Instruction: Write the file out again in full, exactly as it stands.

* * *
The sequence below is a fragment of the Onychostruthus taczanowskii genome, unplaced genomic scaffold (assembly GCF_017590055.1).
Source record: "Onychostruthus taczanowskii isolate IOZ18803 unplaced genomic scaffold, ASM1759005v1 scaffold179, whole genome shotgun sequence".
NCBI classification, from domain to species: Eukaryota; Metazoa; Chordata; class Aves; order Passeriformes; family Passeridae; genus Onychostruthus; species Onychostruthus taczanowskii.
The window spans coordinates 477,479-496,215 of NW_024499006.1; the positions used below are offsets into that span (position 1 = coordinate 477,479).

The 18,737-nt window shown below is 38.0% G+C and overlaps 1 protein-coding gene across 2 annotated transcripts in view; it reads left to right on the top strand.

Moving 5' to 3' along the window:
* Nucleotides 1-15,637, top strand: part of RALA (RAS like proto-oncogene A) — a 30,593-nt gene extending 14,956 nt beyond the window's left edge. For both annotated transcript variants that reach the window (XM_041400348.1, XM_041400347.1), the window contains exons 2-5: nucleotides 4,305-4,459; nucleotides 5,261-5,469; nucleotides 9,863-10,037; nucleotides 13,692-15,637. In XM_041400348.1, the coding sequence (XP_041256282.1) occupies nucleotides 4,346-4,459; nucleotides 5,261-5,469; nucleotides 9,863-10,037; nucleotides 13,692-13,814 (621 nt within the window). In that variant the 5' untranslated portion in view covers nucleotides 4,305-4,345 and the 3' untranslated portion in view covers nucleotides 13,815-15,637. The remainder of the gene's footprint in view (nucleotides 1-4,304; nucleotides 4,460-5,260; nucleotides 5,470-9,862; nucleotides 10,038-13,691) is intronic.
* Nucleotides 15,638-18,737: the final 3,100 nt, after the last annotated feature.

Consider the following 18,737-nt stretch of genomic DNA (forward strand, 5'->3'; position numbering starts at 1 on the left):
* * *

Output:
The sequence below is a fragment of the Onychostruthus taczanowskii genome, unplaced genomic scaffold (assembly GCF_017590055.1).
Source record: "Onychostruthus taczanowskii isolate IOZ18803 unplaced genomic scaffold, ASM1759005v1 scaffold179, whole genome shotgun sequence".
NCBI classification, from domain to species: Eukaryota; Metazoa; Chordata; class Aves; order Passeriformes; family Passeridae; genus Onychostruthus; species Onychostruthus taczanowskii.
The window spans coordinates 477,479-496,215 of NW_024499006.1; the positions used below are offsets into that span (position 1 = coordinate 477,479).

The 18,737-nt window shown below is 38.0% G+C and overlaps 1 protein-coding gene across 2 annotated transcripts in view; it reads left to right on the top strand.

Moving 5' to 3' along the window:
* Nucleotides 1-15,637, top strand: part of RALA (RAS like proto-oncogene A) — a 30,593-nt gene extending 14,956 nt beyond the window's left edge. For both annotated transcript variants that reach the window (XM_041400348.1, XM_041400347.1), the window contains exons 2-5: nucleotides 4,305-4,459; nucleotides 5,261-5,469; nucleotides 9,863-10,037; nucleotides 13,692-15,637. In XM_041400348.1, the coding sequence (XP_041256282.1) occupies nucleotides 4,346-4,459; nucleotides 5,261-5,469; nucleotides 9,863-10,037; nucleotides 13,692-13,814 (621 nt within the window). In that variant the 5' untranslated portion in view covers nucleotides 4,305-4,345 and the 3' untranslated portion in view covers nucleotides 13,815-15,637. The remainder of the gene's footprint in view (nucleotides 1-4,304; nucleotides 4,460-5,260; nucleotides 5,470-9,862; nucleotides 10,038-13,691) is intronic.
* Nucleotides 15,638-18,737: the final 3,100 nt, after the last annotated feature.

Consider the following 18,737-nt stretch of genomic DNA (forward strand, 5'->3'; position numbering starts at 1 on the left):